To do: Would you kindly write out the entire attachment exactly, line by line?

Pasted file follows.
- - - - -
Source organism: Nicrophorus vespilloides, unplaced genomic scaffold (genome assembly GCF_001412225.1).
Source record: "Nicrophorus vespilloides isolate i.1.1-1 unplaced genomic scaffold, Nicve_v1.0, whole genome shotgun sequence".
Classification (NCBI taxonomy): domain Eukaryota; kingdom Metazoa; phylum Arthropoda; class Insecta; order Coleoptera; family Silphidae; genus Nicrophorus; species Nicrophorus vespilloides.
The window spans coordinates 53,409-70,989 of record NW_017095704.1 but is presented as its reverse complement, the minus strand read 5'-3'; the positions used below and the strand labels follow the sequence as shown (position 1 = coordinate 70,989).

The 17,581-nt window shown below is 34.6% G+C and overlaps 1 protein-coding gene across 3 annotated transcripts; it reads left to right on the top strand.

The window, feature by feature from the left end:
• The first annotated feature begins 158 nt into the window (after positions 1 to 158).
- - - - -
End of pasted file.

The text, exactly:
Source organism: Nicrophorus vespilloides, unplaced genomic scaffold (genome assembly GCF_001412225.1).
Source record: "Nicrophorus vespilloides isolate i.1.1-1 unplaced genomic scaffold, Nicve_v1.0, whole genome shotgun sequence".
Classification (NCBI taxonomy): domain Eukaryota; kingdom Metazoa; phylum Arthropoda; class Insecta; order Coleoptera; family Silphidae; genus Nicrophorus; species Nicrophorus vespilloides.
The window spans coordinates 53,409-70,989 of record NW_017095704.1 but is presented as its reverse complement, the minus strand read 5'-3'; the positions used below and the strand labels follow the sequence as shown (position 1 = coordinate 70,989).

The 17,581-nt window shown below is 34.6% G+C and overlaps 1 protein-coding gene across 3 annotated transcripts; it reads left to right on the top strand.

The window, feature by feature from the left end:
• The first annotated feature begins 158 nt into the window (after positions 1 to 158).